Saturday, December 1, 2012

Not Pre-Raphaelite but... "Kubla Khan"--The Retry


A slight break from the Pre-Raphaelites here so I can indulge in some fun with the Romantic poets (of which I am also very fond.)

I admit that my two favorite poets are John Keats and Samuel Taylor Coleridge, and this cartoon was done just for fun on Coleridge's birthday (October 21st).

Young Coleridge sporting an early mullet.

The Pre-Raphaelites were inspired by the Romantic Poets (Blake, Keats, Byron and Shelley) as well as the "founders",  William Wordsworth and Samuel Taylor Coleridge. Most people are familiar with the story of how the dream-like imagery of the poem "Kubla Khan" was interrupted by a knock on the door and a laudanum-using Coleridge went to attend to his visitor and completely forgot his train of thought. This story was famously spread by Coleridge himself, who claimed he was detained by a "person from Porlock".

Since then, a Person from Porlock has been used by a number of fantasy authors as a mystical being who interrupts some major, earth-shaking undertaking. But it was shrewd publicity stunt on Coleridge's part that gave this unfinished poem an air of mystery. It was Lord Byron himself who coaxed Coleridge into finally publishing it after he read it to him.

It begins:     
In Xanadu did Kubla Khan
A stately pleasure-dome decree :
Where Alph, the sacred river, ran
Through caverns measureless to man
Down to a sunless sea. (lines 1–5)

And the last lines written:
And all who heard should see them there,
And all should cry, Beware! Beware!
His flashing eyes, his floating hair!
Weave a circle round him thrice,
And close your eyes with holy dread,
For he on honey-dew hath fed,
And drunk the milk of Paradise. (lines 48–54)

...which is when the Person from Porlock allegedly struck.

William Wordsworth
Not really known for practical jokes
 but what the heck...
Charles Lamb
Pretty much known for his practical jokes,
bad puns, and Essays of Elia.
Read up on this guy: he's fascinating!

I decided to have William Wordsworth and Coleridge's impish childhood friend Charles Lamb do some pranking on poor STC. (Or "Col", as he liked to be called rather than "Samuel", which he hated.)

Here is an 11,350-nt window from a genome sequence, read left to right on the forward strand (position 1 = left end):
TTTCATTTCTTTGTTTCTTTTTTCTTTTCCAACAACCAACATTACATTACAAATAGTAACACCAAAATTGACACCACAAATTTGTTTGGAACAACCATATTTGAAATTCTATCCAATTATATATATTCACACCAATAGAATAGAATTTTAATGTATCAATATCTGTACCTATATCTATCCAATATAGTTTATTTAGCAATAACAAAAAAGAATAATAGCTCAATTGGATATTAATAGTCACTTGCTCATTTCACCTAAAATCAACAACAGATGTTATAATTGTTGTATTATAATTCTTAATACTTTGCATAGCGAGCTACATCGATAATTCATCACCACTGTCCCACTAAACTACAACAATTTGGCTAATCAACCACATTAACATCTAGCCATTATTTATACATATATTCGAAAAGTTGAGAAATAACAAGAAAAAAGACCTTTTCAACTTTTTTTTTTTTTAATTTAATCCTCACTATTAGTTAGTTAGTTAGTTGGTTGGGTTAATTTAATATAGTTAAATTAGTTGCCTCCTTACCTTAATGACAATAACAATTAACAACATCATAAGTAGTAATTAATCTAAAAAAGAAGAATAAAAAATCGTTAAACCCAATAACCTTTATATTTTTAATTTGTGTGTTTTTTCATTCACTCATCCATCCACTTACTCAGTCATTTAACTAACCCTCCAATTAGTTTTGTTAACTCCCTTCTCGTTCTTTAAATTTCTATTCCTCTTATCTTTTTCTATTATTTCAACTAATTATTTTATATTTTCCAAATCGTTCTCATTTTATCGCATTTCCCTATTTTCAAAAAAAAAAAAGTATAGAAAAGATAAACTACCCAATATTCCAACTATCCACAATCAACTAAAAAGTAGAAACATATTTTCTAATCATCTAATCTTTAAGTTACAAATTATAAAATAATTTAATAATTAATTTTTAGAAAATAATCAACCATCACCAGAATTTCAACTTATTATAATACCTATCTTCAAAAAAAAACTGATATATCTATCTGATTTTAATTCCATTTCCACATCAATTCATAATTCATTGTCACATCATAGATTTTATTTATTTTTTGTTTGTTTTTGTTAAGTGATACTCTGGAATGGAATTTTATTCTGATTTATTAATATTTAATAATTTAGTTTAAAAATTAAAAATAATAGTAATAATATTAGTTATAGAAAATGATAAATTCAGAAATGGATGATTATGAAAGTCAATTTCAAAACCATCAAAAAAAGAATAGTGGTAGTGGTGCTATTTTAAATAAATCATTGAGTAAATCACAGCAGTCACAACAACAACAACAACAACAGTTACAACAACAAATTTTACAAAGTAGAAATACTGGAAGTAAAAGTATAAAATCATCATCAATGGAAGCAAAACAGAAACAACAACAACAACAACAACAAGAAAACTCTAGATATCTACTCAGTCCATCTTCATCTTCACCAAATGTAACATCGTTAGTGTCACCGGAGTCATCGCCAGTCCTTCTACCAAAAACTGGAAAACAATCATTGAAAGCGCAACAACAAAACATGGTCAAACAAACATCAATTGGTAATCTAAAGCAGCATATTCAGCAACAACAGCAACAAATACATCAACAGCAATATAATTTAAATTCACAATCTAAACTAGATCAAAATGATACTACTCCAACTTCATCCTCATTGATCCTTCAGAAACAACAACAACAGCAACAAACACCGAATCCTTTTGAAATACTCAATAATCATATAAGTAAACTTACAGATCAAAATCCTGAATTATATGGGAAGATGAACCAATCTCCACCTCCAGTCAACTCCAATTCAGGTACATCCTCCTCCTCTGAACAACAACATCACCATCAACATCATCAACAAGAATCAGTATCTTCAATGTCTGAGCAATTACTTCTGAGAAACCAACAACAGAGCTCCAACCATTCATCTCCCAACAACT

For an excellent and epic biography about Coleridge I recommend Richard Holmes' 2-volume set:
 Coleridge: Early Visions, 1772-1804 and Coleridge: Darker Reflections, 1804-1834 .

See you next time when we meet Pre-Raphaelite fanboy Arthur Hughes.


  1. I love Keats and Coleridge! To me, they're true poets, because they're full of vivid imagery and rich language (Wordsworth tends to be prosaic). I read the first Coleridge biography, which was fascinating, though I wish Holmes had explored Coleridge as a person and compared him to the other personalities of his time more. Though I was happy to see mentions of Southey. I haven't read the second one, will do so when i have time.

  2. Oh, and I love the laudanum bottle you drew! In your comic, is this the second time the Mysterious Person of Porlock strikes?

    Lamb is cool. (and funny). Are you putting in William Hazlitt?

    1. Thanks, Caroline! This could be the second time the Person from Porlock strikes...or the third, or fourth. (That naughty Wordsworth and Lamb.) I'm a big Charles Lamb fan-- I thought that whenever he showed up in the biographies of Coleridge that he was always astute and funny and had great taste in literature. (He was one of the few early supporters of Blake and Keats.)He was also an incredibly nice guy, generous when he had little money himself. When I was reading about Coleridge I found myself wanting to find out more about him and his sister Mary and have managed quite a little stack of books on them as well.

      I always read that Hazlitt was an unpleasant guy (although when he was still a painter --before he became a literary citic-- he did an excellent portrait of Lamb where you can even see his mismatched eyes, one blue, one brown.)

      I have a cartoon coming up about the only meeting Keats had with Coleridge-- which was by accident while both were taking a walk on Hampstead Heath.

  3. I heard Hazlitt was a harsh person ... but he had his sensitive moments too. I think he was too stubborn in his political principles, that was his problem. But he was an acute judge of character - many of these famous judges of character were never really altruistic. He was good friends with Charles Lamb, and he was one of the few who admired Keats in his lifetime. Keats in turn admired Hazlitt's lectures and adopted some of his ideas. I'm looking forward to that cartoon of my two Romantic favourites.

    I heard that Keats met Wordsworth but Wordsworth was pissed off when Keats tried to contradict his statements. Not a very liberal-minded person I think. Which is kind of weird when you consider he and his sister Dorothy had very liberal lives together in their youth.